On Saturday, electronic music lovers will want to find themselves at the Granada for Liars. Thanks to their latest album, WIXIW, the experimental rockers are now performing in a sea of electronic noises lush with synth sounds. We talked with Aaron Hemphill to discuss the transition to this new sound.

Up until WIXIW, Hemphill says recording with traditional instruments in a studio was an “organic” experience. When they wanted to take control of their latest project and not lose the creative idea in the recording process, the band looked to a lot of software. “We’ve always used computers to record, but we’ve never used them as an instrument,” says Hemphill, who realized that recording electronically put a whole new world at their fingerprints by building an idea on top of a single sound. “We built the songs on sound, things that sounded interesting to us, and kind of worked backwards from that way. Interesting sound, then converting them to songs.”

Aaron Hemphill, of Liars
Just because the band has indulged in a world of electronically recorded sounds, don’t expect a cookie-cutter set at their show on Saturday. Hemphill says they’ve been embracing opportunities to show the music in a new light, instead of replicating it perfectly on stage. “Our goal is just to show our connections to the music, and bring something that is more of the occasion, where anything can go wrong,” says Hemphill. “We emphasize mistakes and that nature because it’s a live event. We try to focus on ourselves, really… how we can express these songs in a unique way.”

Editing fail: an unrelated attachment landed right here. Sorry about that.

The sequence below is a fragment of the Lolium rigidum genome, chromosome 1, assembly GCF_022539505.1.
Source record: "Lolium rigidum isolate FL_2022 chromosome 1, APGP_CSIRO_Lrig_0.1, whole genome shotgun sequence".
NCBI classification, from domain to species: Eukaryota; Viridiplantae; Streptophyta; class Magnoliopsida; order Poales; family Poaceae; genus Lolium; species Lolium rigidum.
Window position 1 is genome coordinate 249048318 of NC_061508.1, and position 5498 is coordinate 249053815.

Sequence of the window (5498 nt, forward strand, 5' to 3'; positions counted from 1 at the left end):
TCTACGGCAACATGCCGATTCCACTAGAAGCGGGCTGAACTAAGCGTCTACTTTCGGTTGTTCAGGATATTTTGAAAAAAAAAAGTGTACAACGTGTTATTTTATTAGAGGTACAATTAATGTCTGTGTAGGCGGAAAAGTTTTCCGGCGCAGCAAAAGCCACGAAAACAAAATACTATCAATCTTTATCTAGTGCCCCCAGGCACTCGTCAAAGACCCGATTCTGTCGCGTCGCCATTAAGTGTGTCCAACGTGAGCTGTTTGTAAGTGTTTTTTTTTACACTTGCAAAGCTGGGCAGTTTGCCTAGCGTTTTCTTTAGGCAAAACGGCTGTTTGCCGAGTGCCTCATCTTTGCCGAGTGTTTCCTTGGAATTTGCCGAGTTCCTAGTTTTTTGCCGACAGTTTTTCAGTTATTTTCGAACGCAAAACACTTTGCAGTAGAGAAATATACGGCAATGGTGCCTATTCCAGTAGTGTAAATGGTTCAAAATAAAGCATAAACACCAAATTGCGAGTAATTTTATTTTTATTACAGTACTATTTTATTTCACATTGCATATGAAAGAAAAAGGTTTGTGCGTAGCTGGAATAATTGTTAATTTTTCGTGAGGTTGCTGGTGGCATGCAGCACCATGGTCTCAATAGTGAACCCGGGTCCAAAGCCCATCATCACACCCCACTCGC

Over the past ten years, Liars have moved from Brooklyn to Berlin to LA, and the past year has kept them cooped up in a studio redefining their sound. Now, they’re starting a series of lengthy tours that will no doubt leave them exhausted. But Hemphill says there’s a reason they keep going. “It’s really the only thing that I have, the only thing I can do, and I love to do it,” says Hemphill. “I think it’s important, in a very selfish way, it’s an outlet and it just sort of helps us fit in with the world and connecting with the world. There’s other ways we haven’t been able to do that, we can’t do that through other ways.”

Hemphill says he hopes touring will help them make those connections and offer more insight on their music. “Anything that helps communicate our ideas is very exciting to us,” says Hemphill. “With this record, it’s been an especially big challenge to do the instrumentation and how new that is to us. But it’s a creative challenge, an exciting challenge, one that we’re very happy to tackle.”

See how they tackle the challenge when they play the Granada on Saturday, July 14.

Here’s a music video for their latest single, No. 1 Against The Rush. Warning: graphic content (they all get murdered).



Fally Afani is an award-winning journalist with a career spanning more than 20 years in media. She has worked extensively in radio, television, newspapers, magazines, and more.

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